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Posted: Jan 17, 2017
A step toward renewable diesel
(Nanowerk News) MIT engineers have genetically reprogrammed a strain of yeast so that it converts sugars to fats much more efficiently, an advance that could make possible the renewable production of high-energy fuels such as diesel.
The researchers, led by Gregory Stephanopoulos, the Willard Henry Dow Professor of Chemical Engineering and Biotechnology at MIT, modified the metabolic pathways of yeast that naturally produce large quantities of lipids, to make them about 30 percent more efficient.
This upgrade could make the production of renewable high-energy fuels economically feasible, and the MIT team is now working on additional improvements that would help get even closer to that goal.
“What we’ve done is reach about 75 percent of this yeast’s potential, and there is an additional 25 percent that will be subject of follow-up work,” Stephanopoulos says.
The paper’s lead author is former MIT postdoc Kangjian Qiao. Other authors are former MIT graduate students Thomas Wasylenko and Kang Zhou, and former MIT postdoc Peng Xu.
“Diesel is the preferred fuel because of its high energy density and the high efficiency of the engines that run on diesel,” professor Gregory Stephanopoulos says. “The problem with diesel is that so far it is entirely made from fossil fuels.” (Image: Jose-Luis Olivares/MIT)
Renewable fuels such as ethanol made from corn are useful as gasoline additives for running cars, but for large vehicles like airplanes, trucks, and ships, more powerful fuels such as diesel are needed.
“Diesel is the preferred fuel because of its high energy density and the high efficiency of the engines that run on diesel,” Stephanopoulos says. “The problem with diesel is that so far it is entirely made from fossil fuels.”
Efforts to develop engines that run on biodiesel made from used cooking oils have had some success, but cooking oil is a relatively scarce and expensive fuel source. Starches such as sugar cane and corn are cheaper and more plentiful, but these carbohydrates must first be converted into lipids, which can then be turned into high-density fuels such as diesel.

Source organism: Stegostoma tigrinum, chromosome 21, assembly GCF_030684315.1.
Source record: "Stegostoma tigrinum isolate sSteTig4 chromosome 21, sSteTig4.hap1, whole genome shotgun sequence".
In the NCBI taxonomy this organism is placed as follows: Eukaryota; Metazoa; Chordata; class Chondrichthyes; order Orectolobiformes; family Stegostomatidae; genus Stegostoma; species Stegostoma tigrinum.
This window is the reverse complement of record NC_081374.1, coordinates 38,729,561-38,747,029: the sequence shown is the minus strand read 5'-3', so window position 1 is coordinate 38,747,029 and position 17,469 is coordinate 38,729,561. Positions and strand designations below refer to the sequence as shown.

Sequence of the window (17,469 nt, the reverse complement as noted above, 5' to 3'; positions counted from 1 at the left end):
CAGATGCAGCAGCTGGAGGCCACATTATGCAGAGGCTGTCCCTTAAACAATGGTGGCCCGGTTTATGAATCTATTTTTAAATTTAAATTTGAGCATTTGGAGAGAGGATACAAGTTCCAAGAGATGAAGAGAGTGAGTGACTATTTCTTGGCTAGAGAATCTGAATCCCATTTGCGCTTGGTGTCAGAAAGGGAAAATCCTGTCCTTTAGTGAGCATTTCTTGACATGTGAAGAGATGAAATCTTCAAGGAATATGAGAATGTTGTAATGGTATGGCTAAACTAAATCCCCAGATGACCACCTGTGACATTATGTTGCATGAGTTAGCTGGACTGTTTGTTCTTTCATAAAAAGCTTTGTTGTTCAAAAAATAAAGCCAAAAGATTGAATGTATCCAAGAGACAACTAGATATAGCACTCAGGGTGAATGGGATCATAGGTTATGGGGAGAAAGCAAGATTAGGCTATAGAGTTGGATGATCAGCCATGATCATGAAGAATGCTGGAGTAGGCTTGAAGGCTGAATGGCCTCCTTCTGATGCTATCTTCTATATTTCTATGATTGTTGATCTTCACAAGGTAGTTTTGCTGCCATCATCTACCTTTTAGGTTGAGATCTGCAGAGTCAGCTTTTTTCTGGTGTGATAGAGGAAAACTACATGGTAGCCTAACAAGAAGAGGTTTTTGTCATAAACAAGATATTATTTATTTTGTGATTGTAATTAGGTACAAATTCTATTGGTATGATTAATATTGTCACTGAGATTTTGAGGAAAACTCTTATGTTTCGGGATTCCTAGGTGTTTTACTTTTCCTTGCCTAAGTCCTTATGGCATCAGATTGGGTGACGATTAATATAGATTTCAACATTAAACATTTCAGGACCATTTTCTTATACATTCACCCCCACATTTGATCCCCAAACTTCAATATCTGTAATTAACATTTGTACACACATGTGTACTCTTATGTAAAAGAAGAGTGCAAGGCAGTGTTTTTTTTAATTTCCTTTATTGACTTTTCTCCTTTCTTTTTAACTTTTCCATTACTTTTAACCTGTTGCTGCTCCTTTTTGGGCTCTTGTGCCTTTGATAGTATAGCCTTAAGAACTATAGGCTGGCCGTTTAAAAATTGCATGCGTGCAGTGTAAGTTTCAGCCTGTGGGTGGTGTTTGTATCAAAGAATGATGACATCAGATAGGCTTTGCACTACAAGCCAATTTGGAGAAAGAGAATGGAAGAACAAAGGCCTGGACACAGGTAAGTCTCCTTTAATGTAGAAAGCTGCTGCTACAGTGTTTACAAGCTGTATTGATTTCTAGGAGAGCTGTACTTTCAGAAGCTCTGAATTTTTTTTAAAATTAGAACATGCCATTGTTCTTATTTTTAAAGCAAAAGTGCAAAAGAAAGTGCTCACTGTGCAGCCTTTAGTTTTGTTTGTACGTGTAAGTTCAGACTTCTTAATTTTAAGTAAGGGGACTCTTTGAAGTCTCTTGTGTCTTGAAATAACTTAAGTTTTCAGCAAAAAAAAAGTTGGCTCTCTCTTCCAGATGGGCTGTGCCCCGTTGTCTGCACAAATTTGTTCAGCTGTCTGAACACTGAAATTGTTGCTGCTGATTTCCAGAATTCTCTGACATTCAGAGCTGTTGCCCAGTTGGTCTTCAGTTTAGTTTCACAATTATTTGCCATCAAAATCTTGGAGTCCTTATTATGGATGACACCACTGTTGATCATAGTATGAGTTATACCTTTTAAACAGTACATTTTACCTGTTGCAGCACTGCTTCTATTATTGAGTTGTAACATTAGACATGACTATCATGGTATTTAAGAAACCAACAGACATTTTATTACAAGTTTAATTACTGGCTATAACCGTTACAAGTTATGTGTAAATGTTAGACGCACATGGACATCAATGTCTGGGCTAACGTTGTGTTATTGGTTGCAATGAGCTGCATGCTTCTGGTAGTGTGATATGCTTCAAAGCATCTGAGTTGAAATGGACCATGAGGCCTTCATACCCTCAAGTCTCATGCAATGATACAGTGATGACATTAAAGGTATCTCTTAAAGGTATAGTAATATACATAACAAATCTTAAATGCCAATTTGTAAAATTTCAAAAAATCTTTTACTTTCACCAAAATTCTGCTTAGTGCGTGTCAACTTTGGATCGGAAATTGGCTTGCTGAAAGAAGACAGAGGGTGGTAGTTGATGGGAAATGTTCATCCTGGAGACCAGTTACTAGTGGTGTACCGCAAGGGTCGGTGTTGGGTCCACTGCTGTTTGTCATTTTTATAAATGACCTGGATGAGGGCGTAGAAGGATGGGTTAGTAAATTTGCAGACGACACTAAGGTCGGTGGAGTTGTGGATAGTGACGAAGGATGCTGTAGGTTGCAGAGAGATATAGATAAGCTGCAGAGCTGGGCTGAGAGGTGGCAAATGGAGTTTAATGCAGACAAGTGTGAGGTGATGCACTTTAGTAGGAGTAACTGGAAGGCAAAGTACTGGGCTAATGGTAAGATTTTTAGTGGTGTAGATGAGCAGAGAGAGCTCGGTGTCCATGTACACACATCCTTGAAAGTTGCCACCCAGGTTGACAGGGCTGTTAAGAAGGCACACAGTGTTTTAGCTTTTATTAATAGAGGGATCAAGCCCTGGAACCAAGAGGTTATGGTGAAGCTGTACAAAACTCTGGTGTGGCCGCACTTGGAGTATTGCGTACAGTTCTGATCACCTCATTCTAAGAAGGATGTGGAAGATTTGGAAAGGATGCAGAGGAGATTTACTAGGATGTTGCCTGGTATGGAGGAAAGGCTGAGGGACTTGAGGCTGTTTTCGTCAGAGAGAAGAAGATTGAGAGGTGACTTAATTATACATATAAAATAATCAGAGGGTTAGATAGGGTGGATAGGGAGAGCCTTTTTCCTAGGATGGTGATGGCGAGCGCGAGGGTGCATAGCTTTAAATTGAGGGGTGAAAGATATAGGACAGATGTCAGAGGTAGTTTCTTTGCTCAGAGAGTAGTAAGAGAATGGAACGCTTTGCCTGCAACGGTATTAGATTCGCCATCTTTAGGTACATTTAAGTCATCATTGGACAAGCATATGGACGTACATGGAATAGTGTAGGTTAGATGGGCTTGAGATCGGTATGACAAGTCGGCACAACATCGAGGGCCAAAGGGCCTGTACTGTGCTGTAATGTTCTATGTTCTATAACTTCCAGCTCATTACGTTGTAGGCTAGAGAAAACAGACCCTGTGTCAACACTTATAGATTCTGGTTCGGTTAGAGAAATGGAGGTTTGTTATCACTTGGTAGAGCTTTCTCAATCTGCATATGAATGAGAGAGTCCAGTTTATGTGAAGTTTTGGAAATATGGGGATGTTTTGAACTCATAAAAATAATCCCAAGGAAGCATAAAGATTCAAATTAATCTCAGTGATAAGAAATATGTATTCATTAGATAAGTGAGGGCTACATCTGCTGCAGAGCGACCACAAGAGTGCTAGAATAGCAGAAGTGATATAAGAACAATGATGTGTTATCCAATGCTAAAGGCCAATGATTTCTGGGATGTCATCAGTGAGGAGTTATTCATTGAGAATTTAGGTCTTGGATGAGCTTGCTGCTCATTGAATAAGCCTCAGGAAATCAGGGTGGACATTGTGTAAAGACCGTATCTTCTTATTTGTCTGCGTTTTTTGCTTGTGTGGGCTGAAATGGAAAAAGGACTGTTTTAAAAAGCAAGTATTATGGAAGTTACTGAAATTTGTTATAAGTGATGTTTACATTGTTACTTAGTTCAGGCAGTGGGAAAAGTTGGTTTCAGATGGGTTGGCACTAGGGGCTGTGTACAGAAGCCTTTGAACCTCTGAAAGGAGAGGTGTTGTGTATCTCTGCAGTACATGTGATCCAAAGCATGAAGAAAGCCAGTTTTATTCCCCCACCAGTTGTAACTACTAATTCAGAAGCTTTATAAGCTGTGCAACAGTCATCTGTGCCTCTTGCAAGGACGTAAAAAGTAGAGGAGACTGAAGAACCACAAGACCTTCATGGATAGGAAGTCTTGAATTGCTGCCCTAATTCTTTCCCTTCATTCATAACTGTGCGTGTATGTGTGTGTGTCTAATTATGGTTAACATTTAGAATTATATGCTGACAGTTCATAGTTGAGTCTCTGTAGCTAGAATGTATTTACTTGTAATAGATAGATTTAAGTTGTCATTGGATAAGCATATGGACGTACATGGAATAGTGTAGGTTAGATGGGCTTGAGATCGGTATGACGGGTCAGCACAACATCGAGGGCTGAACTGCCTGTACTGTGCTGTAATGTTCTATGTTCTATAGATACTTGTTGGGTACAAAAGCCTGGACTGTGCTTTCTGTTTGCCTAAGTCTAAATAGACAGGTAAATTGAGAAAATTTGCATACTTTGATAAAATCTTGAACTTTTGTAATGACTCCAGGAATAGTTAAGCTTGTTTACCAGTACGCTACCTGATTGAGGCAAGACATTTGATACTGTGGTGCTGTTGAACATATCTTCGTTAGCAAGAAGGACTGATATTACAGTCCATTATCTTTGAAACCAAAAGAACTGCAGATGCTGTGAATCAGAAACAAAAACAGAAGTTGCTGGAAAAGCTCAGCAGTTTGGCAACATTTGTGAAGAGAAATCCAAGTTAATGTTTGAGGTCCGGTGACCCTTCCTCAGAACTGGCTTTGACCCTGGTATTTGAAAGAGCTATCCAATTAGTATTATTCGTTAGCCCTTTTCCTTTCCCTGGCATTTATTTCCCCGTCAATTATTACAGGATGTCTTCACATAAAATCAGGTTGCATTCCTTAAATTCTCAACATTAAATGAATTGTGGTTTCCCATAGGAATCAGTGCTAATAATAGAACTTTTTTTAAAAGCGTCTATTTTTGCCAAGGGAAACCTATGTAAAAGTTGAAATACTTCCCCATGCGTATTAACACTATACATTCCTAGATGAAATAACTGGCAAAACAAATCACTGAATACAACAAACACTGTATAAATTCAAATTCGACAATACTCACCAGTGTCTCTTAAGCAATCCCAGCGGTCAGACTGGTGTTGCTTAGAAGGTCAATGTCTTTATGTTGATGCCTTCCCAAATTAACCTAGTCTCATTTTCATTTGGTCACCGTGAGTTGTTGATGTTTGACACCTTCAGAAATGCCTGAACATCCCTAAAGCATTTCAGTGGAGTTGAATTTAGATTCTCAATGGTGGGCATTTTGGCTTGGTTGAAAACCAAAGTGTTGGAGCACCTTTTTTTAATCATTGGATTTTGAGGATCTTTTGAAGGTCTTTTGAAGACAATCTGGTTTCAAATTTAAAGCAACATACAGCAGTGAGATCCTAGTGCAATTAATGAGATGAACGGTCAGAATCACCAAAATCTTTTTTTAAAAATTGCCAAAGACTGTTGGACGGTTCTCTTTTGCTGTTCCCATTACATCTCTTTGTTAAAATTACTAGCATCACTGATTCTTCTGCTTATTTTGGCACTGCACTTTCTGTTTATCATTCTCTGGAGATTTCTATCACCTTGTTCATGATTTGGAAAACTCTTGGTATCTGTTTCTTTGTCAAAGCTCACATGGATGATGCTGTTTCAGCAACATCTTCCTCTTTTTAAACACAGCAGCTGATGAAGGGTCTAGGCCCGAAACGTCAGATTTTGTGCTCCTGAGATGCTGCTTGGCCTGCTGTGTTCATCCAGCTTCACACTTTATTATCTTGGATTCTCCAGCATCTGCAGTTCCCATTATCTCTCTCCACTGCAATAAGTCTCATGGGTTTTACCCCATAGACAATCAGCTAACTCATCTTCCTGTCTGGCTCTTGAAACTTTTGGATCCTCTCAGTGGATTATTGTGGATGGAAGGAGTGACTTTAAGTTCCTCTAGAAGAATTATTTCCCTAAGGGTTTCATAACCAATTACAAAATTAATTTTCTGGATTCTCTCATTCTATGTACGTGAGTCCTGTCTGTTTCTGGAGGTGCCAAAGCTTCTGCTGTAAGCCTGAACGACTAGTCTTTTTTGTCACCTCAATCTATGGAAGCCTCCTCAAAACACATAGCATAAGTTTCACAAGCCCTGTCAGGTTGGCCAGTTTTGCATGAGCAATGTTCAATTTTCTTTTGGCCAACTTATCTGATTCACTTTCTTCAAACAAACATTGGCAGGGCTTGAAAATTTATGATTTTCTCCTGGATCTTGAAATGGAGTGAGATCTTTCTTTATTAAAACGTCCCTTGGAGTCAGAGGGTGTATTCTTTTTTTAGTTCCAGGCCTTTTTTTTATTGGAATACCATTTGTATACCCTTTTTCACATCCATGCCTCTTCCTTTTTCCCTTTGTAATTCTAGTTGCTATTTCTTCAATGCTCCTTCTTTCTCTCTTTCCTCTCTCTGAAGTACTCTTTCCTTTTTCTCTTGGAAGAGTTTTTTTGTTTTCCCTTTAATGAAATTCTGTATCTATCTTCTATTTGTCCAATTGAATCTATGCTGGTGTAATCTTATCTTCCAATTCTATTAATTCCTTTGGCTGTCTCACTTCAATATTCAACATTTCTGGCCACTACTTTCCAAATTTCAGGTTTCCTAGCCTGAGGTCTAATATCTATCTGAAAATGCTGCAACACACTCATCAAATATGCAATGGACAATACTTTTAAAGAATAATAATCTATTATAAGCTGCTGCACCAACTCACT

To achieve this, Stephanopoulos and his colleagues began working with a yeast known as Yarrowia lipolytica, which naturally produces large quantities of lipids. They focused on fully utilizing the electrons generated from the breakdown of glucose. To achieve this, they transformed Yarrowia with synthetic pathways that convert surplus NADH, a product of glucose breakdown, to NADPH, which can be used to synthesize lipids. They ended up testing more than a dozen modified synthetic pathways.
“It turned out that the combination of two of these pathways gave us the best results that we report in the paper,” Stephanopoulos says. “The actual mechanism of why a couple of these pathways work much better than the others is not well-understood.”
Using this improved pathway, the yeast cells require only two-thirds of the amount of glucose needed by unmodified yeast cells to produce the same amount of oil.
While this new glucose-to-lipid conversion process could be economically feasible at current prices for cornstarch, the researchers are hoping to make the process even more efficient, Stephanopoulos says.
“There is still room for more improvement, and if we push more in this direction, then the process will become even more efficient, requiring even less glucose to produce a gallon of oil,” he says.
The researchers are also exploring using cheaper sources of plant material, such as grass and agricultural waste, which would require converting the cellulose that makes up those plant materials into glucose.